Pictures are also important. My mother-in-law made photo albums for all her children, grandchildren and great grandchildren, including pictures of their ancestors. I have made scrapbooks for each of my children and grandchildren, and a "hobby" scrapbook for my husband. I have also put together albums for neices and nephews.

    ReplyDelete
    Replies
    1. Oh how wonderful, Connie. I admit I take a lot of pictures but they are all in boxes! I'd give anything if I could hire someone to put them in albums.

      Delete
  6. I grew up on a farm & can remember learning to bake & can from my mother & grandmother - as a child. My grandmother was also good at quilting, & while I enjoy other forms of crafting - was never patient enough to develop a love for any kind of sewing. As a single parent, I often worked more than one job at a time & wasn't able to spend as much time with my own children - but enjoy cooking family recipes & crafting with my granddaughter, when she visits.

    Would love to read your book! Thanks for the opportunity to win a copy!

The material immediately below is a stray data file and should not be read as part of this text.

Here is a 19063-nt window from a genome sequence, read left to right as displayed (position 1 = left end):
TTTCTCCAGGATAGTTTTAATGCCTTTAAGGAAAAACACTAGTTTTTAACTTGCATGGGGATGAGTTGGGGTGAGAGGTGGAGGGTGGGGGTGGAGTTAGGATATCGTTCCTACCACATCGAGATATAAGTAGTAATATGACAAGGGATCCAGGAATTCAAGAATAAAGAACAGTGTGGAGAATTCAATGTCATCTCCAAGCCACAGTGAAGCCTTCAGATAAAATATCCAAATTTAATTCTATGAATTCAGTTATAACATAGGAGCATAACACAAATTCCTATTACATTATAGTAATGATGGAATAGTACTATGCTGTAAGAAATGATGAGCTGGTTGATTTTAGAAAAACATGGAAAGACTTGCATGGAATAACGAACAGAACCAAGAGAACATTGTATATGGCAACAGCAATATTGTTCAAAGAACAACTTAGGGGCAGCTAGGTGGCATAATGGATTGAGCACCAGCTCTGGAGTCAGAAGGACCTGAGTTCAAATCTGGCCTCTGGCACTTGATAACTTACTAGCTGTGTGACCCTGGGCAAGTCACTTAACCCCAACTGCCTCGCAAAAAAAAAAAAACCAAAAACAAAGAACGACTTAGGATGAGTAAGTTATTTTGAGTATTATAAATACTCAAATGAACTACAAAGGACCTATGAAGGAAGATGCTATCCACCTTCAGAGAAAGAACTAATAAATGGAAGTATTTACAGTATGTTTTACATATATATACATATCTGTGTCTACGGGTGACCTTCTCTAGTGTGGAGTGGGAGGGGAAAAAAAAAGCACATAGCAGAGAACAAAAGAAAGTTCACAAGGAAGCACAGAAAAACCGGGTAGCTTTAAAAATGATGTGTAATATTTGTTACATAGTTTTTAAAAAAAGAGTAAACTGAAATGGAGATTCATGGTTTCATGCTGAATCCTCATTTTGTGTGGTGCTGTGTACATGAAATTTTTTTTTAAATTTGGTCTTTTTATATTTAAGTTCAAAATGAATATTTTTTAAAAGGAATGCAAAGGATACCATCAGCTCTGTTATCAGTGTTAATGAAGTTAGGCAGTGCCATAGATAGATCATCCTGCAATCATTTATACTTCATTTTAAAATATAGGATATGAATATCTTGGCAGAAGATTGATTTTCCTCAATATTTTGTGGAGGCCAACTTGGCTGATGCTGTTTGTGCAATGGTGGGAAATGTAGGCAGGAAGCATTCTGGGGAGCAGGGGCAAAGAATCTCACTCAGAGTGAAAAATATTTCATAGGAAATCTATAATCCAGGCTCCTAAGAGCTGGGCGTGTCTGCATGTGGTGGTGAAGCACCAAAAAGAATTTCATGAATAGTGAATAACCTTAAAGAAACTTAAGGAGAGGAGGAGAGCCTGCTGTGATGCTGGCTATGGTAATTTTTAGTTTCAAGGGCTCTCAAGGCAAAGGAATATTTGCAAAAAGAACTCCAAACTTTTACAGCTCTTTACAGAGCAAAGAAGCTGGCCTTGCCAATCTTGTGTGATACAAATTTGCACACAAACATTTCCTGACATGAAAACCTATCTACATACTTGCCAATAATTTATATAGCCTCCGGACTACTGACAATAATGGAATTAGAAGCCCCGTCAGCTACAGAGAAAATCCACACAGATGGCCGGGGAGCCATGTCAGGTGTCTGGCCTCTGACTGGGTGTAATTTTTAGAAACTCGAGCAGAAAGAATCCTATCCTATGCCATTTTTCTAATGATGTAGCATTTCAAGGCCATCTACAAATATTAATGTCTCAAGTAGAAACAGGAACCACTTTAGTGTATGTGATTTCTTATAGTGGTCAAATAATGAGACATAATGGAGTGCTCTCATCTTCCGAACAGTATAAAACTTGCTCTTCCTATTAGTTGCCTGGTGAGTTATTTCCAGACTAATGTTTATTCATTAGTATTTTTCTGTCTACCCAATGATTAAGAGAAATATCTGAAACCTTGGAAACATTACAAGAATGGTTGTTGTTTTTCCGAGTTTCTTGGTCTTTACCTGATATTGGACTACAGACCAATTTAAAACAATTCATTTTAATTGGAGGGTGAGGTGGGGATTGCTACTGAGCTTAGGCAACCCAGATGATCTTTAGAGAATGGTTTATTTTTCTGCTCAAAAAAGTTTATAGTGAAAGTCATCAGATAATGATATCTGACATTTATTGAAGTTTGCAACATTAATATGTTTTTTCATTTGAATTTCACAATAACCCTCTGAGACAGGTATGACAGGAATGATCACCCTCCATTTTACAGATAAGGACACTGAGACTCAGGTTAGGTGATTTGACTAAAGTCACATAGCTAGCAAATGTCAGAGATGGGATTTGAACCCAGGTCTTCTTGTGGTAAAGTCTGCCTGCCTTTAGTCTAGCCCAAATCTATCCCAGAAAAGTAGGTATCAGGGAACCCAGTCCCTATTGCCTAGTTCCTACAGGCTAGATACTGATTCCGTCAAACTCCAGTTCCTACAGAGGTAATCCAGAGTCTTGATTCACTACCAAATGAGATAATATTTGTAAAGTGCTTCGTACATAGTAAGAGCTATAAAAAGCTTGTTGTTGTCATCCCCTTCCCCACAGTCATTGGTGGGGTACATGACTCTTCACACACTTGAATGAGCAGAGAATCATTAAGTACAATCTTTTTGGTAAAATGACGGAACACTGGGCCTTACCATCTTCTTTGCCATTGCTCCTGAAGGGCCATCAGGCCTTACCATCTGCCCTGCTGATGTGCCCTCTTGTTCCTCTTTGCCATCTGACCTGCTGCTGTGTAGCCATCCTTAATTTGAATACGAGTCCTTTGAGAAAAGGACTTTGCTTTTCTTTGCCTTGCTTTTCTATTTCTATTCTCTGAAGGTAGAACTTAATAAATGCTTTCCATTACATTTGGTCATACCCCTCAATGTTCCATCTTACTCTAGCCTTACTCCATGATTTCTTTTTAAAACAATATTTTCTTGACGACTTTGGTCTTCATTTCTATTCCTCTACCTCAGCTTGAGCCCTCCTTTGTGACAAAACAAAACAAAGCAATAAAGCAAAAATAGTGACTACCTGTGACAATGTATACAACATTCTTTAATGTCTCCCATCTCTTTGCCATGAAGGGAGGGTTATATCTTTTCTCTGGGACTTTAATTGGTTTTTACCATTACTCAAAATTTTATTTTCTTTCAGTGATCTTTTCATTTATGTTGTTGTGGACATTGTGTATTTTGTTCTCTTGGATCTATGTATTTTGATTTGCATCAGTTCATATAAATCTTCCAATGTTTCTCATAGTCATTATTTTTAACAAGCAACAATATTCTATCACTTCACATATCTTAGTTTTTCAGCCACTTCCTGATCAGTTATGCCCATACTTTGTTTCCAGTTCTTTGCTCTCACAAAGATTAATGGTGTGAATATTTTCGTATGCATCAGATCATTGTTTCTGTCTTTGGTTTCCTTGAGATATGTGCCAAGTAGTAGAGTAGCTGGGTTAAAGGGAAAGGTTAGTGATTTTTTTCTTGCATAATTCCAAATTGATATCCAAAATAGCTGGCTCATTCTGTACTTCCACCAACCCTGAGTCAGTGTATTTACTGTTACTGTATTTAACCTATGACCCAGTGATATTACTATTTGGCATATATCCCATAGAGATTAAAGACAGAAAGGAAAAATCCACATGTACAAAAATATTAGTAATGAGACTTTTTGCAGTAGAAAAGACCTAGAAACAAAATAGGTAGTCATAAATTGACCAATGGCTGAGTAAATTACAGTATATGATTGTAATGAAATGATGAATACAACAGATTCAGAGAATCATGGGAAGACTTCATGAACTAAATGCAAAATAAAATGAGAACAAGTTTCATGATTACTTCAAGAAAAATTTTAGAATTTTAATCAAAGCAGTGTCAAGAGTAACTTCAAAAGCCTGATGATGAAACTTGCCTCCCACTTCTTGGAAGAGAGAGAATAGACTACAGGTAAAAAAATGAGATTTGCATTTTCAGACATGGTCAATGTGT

I follow by feedburner.

    bonnieroof60@yahoo.com

    ReplyDelete
    Replies
    1. I have my first grandbaby and am looking forward to doing crafts with her! Thanks for coming by, Bonnie.

      Delete
  7. I would love to read this book. Thanks for having the giveaway.

    harnessrose(at)yahoo(dot)com

    I'm also a feedburner follower.

    ReplyDelete
  8. This is an exciting and fun conversation! It looks like some crafts and cooking/baking are wonderful experiences in lots of our families. I had a grandma who knitted, one who crocheted, one who sewed, and one who canned/baked. Yep, 4 grandmas :) Each one poured something into me that I cherish. I hope to do that for my grands. Scrapbooking is something I like too. But now writing takes that time. One day I'll finish the last 3 kids' scrapbooks :) Maybe they'd like to do it with me too.